- Chief Wilton Littlechild
“Education got us into this mess and education will get us out of it.”
- The Honourable Justice Murray Sinclair
September 30 marks only the second National Day for Truth & Reconciliation, also known as Orange Shirt Day. As you know, this day recognizes the legacy of residential schools and honours the lost children and Survivors of residential schools, their families, and their communities. For us in BC, many have acknowledged September 30 for several years, as Phyllis Webstad’s experiences at the St. Joseph Mission near Williams Lake are the impetus for The Orange Shirt Story.
Sadly, in the year since the first National Day for Truth and Reconciliation, many more potential graves of children have been identified at former residential school sites across the country. While important steps have been taken – such as the recent historical apology by the Pope this past summer for the role of some members of the Catholic Church in abuses at church-run schools – reconciliation is a work in progress.
Many Canadians were unaware of the residential schools, and have then been horrified and surprised to learn about the abuses at those schools. However, for decades, many Indigenous and non-Indigenous truth-tellers have attempted to shine a light on these atrocities and their impacts. Indigenous communities have long known and sought justice for their children and family members.
In 1922, Dr. Peter Henderson Bryce released the book The Story of a National Crime. As Chief Medical Officer of the Department of Indian Affairs, Dr. Bryce raised the alarm about the deplorable conditions and health impacts of residential schools, and for years tried unsuccessfully to have these addressed by the Canadian government. One hundred years on, many Canadians are only now learning and recognizing the truth. We are experiencing an historical awakening.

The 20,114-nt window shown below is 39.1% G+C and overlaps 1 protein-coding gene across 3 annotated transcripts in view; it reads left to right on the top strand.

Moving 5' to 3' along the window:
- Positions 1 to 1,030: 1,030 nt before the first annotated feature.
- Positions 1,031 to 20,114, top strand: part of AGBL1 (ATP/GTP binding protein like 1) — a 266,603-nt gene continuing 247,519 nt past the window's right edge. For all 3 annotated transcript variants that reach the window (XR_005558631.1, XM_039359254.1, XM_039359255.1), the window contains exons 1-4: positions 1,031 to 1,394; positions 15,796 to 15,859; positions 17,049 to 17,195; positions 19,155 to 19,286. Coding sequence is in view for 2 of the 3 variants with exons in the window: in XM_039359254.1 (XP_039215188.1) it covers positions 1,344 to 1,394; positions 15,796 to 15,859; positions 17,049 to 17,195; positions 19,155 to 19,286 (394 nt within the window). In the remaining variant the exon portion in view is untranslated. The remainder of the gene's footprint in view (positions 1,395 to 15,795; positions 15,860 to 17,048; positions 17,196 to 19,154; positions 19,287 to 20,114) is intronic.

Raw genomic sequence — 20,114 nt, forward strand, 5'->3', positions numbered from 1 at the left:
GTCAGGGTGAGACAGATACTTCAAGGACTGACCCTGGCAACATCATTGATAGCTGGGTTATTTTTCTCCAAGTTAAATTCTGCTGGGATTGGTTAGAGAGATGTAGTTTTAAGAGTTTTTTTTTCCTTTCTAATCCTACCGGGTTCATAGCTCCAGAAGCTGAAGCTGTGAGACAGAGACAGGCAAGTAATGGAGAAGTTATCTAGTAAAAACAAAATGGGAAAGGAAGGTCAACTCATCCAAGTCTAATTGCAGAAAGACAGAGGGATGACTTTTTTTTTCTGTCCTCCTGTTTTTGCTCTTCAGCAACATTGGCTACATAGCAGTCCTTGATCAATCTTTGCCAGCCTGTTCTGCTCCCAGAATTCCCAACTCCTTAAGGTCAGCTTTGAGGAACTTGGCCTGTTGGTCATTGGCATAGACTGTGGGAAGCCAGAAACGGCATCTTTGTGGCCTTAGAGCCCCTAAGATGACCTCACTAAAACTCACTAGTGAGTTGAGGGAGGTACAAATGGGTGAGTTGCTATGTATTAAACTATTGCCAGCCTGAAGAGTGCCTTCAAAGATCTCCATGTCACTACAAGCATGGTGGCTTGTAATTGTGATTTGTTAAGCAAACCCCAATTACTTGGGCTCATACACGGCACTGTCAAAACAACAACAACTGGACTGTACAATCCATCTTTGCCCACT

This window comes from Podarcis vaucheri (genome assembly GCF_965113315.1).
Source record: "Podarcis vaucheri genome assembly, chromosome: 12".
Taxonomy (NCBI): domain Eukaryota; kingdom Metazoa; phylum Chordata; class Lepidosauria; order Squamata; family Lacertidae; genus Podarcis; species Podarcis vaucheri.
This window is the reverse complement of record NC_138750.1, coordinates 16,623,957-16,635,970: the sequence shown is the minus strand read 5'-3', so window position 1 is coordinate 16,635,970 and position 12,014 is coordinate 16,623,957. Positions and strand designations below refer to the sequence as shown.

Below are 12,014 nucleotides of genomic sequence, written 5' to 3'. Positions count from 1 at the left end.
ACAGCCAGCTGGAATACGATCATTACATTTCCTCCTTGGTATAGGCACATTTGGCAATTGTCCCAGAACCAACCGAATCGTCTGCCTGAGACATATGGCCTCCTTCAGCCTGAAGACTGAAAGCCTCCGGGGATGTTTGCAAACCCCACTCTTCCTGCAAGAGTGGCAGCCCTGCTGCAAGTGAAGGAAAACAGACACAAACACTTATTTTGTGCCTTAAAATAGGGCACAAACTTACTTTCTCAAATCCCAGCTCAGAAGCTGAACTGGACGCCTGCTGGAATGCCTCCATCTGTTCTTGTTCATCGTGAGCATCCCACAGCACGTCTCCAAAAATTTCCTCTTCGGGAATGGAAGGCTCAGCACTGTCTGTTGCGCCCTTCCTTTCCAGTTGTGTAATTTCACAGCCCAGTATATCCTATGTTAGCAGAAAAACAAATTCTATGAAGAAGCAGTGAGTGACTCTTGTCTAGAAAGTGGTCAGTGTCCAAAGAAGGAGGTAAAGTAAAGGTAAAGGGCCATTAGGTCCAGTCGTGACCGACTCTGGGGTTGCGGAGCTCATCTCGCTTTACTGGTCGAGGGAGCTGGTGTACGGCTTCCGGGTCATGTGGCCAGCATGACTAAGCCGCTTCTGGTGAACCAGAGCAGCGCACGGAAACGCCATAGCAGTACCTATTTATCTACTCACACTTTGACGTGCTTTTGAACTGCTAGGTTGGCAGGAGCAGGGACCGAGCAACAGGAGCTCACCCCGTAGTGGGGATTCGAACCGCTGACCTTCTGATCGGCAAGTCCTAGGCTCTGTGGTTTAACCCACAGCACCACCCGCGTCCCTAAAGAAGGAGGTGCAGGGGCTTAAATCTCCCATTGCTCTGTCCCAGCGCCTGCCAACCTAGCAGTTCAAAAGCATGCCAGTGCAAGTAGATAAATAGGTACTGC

As so eloquently stated by the Honourable Justice Murray Sinclair, Chair of the Truth and Reconciliation Commission, as for so many of society’s ills, education will lead to a greater understanding of our history as a way to address past wrongs. And, as Chief Wilton Littlechild stated in his address to Pope Francis, the words that are shared will help to guide us on the pathway ahead to “truth, healing, reconciliation, and hope.” As educators, we all have an awesome responsibility.
The September 23 Deputy Minister’s Bulletin offered a series of links to help support you and your staff with this on-going and important work.
Educational Resources for Truth and Reconciliation Week: The National Centre for Truth and Reconciliation has created a series of educational videos for teachers to use during Truth and Reconciliation Week (September 26–30, 2022). To access these videos and other related resources, please visit the National Centre for Truth and Reconciliation’s website. District staff or students can also visit the Orange Shirt Day Society website to read Phyllis Webstad’s story on the origin of Orange Shirt Day (September 30, 2022), or to purchase orange shirts.
I am looking forward to the start of my Chapter visits next week, as I will be touring SD51 (Boundary), SD8 (Kootenay Lake), and SD20 (Kootenay-Columbia). I fully anticipate that through these and future Chapter visits, I will experience the diversity of our BC schools, and hear directly from members about their achievements and challenges, about the activities in their districts, and about how the Association can support members in the vital work you all do. To paraphrase 2018-2020 BCPVPA President David DeRosa, to fully understand what is happening out there, “you need to breathe their air.” I know that the conversations that I have with members are valuable, rich, and one of the most important aspects of my position as President.
If you would like me to visit your Chapter so that I can breathe your air, please email Sharon North.
Have a great weekend,